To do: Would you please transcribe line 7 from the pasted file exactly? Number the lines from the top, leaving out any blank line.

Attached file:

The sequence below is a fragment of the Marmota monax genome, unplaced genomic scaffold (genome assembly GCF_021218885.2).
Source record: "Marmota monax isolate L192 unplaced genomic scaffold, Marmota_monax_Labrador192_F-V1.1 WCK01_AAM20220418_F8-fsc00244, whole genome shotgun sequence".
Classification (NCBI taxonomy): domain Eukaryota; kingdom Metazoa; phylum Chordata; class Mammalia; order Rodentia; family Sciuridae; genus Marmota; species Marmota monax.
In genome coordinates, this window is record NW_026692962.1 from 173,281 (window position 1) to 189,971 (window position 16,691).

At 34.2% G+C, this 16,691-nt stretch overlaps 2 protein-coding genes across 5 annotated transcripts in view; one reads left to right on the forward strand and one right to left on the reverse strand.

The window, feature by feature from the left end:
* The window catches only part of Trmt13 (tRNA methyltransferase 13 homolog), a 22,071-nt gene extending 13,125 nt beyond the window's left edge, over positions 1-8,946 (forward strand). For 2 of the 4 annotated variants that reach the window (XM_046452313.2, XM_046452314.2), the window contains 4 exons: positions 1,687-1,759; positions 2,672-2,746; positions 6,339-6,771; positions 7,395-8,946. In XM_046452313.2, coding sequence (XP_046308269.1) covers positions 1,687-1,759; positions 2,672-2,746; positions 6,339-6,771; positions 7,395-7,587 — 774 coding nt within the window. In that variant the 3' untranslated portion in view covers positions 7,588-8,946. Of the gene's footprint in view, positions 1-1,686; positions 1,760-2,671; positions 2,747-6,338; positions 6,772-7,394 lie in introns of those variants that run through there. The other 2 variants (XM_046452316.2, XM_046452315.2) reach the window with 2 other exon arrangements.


* The window catches only part of Trmt13 (tRNA methyltransferase 13 homolog), a 22,071-nt gene extending 13,125 nt beyond the window's left edge, over positions 1-8,946 (forward strand). For 2 of the 4 annotated variants that reach the window (XM_046452313.2, XM_046452314.2), the window contains 4 exons: positions 1,687-1,759; positions 2,672-2,746; positions 6,339-6,771; positions 7,395-8,946. In XM_046452313.2, coding sequence (XP_046308269.1) covers positions 1,687-1,759; positions 2,672-2,746; positions 6,339-6,771; positions 7,395-7,587 — 774 coding nt within the window. In that variant the 3' untranslated portion in view covers positions 7,588-8,946. Of the gene's footprint in view, positions 1-1,686; positions 1,760-2,671; positions 2,747-6,338; positions 6,772-7,394 lie in introns of those variants that run through there. The other 2 variants (XM_046452316.2, XM_046452315.2) reach the window with 2 other exon arrangements.